World Trade Center beam finds home in Hudson
HUDSON – A group of Hudson residents will begin a long trip to New York next week so people back home can commemorate what happened on Sept. 11, 2001.
Selectman Roger Coutu, Fire Capt. Dave Morin and several other Hudson residents will leave for New York City early Thursday morning to pick up a 26-foot-long, 54-inch-wide steel beam from the Port Authority of New York & New Jersey. It’s one of the many beams that fell with the Twin Towers on Sept. 11, 2001.
The Hudson group will haul the beam back into town the same day, drape it with American flags and hold an introduction ceremony at local fire stations, the police department and at the town hall to give residents a chance to pay their respects.
The beam will be cut in half later this summer and erected as the centerpiece of a new 9/11 memorial to be built in Benson Park. The two pieces will be 26 feet tall and 27 inches wide.
The town plans to dedicate the memorial with a ceremony on the 10th anniversary of the attacks this September.
Morin, president of the town’s 9/11 Memorial Committee, said the idea for the monument came last September, when another Hudson firefighter saw an article that said the Port Authority was considering applications for steel beams from the fallen towers to be used and preserved as monuments.
In March, Nashua Fire Rescue also obtained a steel beam from the World Trade Center to use as part of a memorial.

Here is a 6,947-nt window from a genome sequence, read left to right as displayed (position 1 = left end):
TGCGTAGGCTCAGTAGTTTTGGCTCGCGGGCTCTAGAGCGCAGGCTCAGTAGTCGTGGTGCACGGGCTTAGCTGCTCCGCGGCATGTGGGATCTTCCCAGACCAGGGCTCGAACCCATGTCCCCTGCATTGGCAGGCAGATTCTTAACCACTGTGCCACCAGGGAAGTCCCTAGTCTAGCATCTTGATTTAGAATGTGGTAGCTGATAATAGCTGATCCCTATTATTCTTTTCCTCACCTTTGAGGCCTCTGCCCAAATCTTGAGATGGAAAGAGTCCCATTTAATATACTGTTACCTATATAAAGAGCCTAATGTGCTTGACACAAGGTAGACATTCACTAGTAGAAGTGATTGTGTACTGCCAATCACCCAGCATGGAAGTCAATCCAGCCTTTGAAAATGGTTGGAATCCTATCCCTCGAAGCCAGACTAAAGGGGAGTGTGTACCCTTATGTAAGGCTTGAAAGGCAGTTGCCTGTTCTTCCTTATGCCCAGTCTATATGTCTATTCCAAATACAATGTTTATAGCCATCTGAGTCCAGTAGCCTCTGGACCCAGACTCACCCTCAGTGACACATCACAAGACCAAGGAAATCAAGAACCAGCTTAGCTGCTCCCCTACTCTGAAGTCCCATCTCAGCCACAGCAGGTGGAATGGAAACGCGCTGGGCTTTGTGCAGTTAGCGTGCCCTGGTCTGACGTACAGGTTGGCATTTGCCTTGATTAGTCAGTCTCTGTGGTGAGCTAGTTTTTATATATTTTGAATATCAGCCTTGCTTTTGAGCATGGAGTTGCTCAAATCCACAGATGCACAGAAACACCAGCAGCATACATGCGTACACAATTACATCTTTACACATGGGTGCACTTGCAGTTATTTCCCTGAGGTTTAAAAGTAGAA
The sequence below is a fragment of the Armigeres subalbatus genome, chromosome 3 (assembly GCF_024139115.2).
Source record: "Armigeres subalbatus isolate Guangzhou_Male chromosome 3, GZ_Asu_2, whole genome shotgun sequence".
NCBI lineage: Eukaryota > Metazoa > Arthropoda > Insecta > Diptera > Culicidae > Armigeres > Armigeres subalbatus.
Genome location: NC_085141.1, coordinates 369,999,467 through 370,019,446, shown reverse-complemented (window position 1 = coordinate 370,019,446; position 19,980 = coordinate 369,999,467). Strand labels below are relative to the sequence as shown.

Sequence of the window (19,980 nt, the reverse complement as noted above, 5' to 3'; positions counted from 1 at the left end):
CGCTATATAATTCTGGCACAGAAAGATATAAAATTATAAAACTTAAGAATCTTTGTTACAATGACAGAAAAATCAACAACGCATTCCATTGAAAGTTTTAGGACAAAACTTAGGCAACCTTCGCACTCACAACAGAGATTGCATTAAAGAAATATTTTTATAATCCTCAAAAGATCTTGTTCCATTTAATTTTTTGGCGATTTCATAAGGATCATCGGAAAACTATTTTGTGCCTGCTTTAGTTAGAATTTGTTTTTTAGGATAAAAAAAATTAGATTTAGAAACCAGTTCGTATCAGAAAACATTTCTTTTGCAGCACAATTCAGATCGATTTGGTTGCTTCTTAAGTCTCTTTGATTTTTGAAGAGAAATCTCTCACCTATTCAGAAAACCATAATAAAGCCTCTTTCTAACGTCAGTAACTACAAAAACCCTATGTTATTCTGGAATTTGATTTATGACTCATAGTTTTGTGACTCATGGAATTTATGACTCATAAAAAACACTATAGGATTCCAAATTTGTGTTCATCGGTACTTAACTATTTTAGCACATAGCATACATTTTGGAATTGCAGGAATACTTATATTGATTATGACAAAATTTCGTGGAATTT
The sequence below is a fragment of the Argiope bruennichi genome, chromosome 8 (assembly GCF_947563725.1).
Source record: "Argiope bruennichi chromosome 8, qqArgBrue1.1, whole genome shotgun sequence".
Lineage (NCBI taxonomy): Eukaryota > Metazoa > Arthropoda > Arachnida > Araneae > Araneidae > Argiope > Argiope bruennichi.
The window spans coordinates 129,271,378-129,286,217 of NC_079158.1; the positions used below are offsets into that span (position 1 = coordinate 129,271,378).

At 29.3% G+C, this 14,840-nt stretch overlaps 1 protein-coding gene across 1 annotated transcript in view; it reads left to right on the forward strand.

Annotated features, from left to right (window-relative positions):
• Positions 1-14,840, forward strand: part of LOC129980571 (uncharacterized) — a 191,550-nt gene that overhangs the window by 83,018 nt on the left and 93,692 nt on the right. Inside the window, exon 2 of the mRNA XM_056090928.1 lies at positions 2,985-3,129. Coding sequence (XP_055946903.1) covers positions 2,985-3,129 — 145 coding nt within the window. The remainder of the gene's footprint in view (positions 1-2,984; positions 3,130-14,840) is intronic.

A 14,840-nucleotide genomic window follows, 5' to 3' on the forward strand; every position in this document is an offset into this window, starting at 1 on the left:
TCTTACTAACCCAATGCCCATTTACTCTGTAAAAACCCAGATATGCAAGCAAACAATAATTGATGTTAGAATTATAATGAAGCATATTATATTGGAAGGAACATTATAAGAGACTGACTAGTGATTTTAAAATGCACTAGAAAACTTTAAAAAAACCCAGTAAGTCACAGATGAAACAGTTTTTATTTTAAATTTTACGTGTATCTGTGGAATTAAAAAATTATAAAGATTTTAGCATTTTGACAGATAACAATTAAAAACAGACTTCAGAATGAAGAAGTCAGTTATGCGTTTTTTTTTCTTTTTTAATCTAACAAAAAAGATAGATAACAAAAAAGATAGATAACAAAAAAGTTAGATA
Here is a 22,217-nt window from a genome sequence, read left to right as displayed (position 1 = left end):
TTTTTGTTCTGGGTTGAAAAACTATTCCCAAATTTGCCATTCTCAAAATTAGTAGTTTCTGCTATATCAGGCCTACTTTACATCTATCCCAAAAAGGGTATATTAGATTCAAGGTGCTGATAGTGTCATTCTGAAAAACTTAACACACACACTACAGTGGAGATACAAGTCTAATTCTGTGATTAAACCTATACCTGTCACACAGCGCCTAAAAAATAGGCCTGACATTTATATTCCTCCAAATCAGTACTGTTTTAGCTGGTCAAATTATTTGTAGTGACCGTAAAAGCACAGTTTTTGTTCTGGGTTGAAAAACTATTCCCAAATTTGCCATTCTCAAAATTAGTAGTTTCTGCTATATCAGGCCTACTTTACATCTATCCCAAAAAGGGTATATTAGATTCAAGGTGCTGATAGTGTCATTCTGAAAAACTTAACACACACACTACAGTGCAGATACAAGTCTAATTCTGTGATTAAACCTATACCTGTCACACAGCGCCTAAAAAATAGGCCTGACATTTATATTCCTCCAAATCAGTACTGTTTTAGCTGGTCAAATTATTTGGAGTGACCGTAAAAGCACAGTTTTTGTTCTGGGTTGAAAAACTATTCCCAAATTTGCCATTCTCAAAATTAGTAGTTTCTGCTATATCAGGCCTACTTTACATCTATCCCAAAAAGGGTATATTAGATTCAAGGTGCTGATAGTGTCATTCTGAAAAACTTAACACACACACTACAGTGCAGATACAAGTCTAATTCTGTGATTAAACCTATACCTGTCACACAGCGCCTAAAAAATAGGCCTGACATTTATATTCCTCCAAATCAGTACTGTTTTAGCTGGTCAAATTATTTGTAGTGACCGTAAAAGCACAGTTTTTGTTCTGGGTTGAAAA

Morin led Hudson’s charge through the board of selectmen, completing lots of paperwork and meeting several times with different boards and committees to bring the plan together. The project was stalled until Monday, when the fire department finally received confirmation that they would receive a steel beam and could pick it up soon.
The e-mail notification came just hours after the White House announced U.S. forces had killed Osama bin Laden after years of searching, and the significance wasn’t lost on Morin.
“It all came together on one day,” Morin said. “The reason we’re doing this memorial is because of what he did to our country.”
Morin said Sept. 11 has always been an important day in town, as one resident died on Flight 11, which crashed into the north tower during the attacks. The Hudson Fire Department also sponsored a large food drive the week after the attacks, and they drove a large trailer truck full of food and tools down to New Jersey to help out all firefighters, police officers and medical staff performing search and rescue missions.
“We have a 9/11 memorial service every year, but we really just didn’t have a place to gather,” Morin said.
The memorial’s design will honor everyone who suffered that day, Morin said. The steel beam will be split in half to replicate the Twin Towers, the granite and glass will be shaped in five-tiered walls above ground and around the steel beams to represent the Pentagon, and the grass around the memorial will represent the field in Pennsylvania where the hijacked Flight 93 crashed.